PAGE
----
The EMAS engagement did leave a pretty glaring hole in the block structure though, something the airport fixed last week with the help of Boland Construction out of New York, a company experienced at EMAS repairs. The work was planned for eight nights of runway closures from 10 pm until 6 am the next morning. But time is money and airports and the businesses that depend upon us don’t make much when the main runway is shut down. The basic plan was to complete as much work each night safely and hope to maybe shave a night off the calendar which would mean less disruption for users.

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Today, the end of the runway’s all spic and span. Photo courtesy Lee Hogan

On Monday evening, the first barricades went up to protect workers and warn pilots again the runway should not be used. Boland’s nine employees removed a number of extra EMAS blocks that looked questionable on second inspection and used torches to loosen the adhesive that originally held the blocks in place. Time to call it a night.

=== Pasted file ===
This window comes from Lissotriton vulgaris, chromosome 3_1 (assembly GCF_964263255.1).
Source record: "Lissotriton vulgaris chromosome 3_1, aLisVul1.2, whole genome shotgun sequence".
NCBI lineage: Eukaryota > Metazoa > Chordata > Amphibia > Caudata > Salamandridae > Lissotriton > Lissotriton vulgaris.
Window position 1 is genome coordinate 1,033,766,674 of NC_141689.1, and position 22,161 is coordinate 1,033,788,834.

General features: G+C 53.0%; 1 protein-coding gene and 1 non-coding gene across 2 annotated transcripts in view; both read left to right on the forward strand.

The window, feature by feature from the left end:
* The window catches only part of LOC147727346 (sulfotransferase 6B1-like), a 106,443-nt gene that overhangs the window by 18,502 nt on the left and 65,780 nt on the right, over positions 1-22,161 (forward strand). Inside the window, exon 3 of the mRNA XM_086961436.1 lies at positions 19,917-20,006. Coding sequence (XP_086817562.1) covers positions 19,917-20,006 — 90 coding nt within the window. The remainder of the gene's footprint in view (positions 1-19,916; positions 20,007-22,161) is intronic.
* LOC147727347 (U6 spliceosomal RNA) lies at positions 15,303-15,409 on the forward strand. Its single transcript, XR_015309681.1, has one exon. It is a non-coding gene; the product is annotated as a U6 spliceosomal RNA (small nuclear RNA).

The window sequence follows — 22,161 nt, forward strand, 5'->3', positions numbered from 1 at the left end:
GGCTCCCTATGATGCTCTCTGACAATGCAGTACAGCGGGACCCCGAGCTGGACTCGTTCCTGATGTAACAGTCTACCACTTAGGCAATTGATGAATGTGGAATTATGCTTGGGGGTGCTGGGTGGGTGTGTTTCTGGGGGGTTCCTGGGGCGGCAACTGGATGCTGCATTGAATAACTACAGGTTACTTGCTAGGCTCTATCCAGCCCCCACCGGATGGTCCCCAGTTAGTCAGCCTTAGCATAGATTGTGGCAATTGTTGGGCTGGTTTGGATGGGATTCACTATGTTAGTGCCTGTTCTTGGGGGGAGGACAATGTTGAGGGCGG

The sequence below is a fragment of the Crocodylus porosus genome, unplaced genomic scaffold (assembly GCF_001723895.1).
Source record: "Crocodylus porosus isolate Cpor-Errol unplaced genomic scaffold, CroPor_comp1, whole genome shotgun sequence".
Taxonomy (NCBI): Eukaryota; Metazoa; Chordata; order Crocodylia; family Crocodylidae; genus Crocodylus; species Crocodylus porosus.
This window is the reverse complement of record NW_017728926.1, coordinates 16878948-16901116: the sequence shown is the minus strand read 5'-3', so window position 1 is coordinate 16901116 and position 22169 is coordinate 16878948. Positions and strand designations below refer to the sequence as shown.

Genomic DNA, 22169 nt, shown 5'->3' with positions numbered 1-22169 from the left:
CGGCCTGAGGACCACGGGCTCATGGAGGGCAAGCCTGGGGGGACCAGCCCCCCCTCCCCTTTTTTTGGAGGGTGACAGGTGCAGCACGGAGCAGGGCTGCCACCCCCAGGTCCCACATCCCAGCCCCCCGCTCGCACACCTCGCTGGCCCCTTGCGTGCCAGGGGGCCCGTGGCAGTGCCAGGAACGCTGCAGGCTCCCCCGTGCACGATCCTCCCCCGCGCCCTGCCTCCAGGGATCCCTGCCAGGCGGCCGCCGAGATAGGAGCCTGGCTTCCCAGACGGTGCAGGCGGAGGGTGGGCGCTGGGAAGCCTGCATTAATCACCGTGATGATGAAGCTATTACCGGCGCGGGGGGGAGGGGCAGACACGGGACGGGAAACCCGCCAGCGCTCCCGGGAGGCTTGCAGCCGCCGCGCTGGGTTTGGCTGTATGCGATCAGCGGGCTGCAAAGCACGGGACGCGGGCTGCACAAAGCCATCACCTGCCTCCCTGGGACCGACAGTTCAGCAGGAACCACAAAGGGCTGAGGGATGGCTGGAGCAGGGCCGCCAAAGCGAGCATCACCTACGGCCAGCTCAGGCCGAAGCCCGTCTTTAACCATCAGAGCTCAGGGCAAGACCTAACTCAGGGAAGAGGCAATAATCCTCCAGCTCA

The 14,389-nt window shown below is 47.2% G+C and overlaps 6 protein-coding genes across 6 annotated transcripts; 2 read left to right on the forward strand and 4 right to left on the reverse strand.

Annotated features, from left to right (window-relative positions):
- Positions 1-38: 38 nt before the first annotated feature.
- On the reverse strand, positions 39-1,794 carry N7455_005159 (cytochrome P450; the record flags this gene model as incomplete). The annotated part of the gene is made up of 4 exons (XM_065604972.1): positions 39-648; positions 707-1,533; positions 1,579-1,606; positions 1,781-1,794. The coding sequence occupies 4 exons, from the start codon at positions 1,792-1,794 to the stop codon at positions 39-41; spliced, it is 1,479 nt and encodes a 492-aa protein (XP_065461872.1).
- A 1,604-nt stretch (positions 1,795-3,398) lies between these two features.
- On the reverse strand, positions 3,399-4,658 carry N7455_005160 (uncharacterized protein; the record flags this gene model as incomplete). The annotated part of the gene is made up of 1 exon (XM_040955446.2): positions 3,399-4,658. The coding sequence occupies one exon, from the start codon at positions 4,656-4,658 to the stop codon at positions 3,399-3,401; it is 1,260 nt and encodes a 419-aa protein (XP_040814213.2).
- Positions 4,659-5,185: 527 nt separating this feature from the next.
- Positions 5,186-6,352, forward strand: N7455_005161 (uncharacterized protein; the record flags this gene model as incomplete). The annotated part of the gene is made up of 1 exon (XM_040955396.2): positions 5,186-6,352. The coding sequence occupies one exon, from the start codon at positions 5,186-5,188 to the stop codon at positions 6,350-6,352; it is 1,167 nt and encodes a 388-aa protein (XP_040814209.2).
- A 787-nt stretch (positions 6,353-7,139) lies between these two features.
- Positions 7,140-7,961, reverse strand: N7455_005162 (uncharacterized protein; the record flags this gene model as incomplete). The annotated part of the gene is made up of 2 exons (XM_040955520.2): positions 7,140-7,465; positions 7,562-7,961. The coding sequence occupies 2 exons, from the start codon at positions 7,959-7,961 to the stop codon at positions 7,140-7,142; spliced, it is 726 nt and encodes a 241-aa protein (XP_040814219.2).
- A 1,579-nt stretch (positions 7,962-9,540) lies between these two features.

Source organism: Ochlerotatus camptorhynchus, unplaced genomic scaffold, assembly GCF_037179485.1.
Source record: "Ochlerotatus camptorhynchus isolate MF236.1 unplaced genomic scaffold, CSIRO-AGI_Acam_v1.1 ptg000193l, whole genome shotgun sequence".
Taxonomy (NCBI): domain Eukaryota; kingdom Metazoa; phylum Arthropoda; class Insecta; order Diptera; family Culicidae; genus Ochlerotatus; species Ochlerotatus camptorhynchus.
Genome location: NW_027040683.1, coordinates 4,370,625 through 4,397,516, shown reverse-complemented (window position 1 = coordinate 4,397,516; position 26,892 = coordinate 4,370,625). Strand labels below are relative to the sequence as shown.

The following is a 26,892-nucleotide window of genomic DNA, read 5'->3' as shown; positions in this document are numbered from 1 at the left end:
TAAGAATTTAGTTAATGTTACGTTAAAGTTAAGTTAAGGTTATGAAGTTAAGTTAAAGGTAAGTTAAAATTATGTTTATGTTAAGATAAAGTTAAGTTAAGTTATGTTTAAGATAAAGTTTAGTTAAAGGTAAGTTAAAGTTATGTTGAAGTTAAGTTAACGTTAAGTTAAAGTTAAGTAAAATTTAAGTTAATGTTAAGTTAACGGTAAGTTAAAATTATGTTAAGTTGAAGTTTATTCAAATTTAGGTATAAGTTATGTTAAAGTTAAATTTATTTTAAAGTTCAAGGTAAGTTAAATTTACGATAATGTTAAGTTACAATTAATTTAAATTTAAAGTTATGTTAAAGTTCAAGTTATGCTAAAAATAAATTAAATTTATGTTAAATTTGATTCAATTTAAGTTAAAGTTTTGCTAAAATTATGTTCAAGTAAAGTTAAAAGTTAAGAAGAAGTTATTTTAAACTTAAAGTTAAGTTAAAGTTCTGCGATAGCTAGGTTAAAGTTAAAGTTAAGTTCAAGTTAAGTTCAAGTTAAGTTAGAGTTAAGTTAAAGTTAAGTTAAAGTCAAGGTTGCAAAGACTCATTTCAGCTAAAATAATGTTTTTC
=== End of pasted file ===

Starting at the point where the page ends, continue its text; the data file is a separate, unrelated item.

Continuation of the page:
Tuesday’s efforts were rained out, but everyone was back on Wednesday at 10 pm when the new blocks were put in place. By Thursday night, there wasn’t much to do except caulk the blocks – just like your bathroom tile – and add the new yellow striping. By Friday morning, it was time to coordinate with the control tower to keep aircraft away and allow everything time to cure. By Saturday morning, the long runway was open for business.

In the end, the teams managed to shave three full nights of work from the project which translated into increased runway availability for airport tenants and transient operators and it was back to business as usual.

Along with the runway, the 16 instrument landing system (ILS) was also brought back to life without the need for another flight check. Thanks for your patience everyone.

 

A Week of Great Airport Events

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Hangar 11 was busier than it has been in some time.

JetSmarter Party at Hangar 11

In case you missed some of the action this past week, both airport people and a number of star-like visitors gathered around the airport to learn about.

Last Friday night, hangar 11 became the center of attention for dozens of people cheering on the launch of JetSmarter. The night was highlighted by a visit from comedian Jenny McCarthy and her husband Donnie Wahlberg. Note the accompanying photo with our own Signature Flight Support honcho Al Palicki.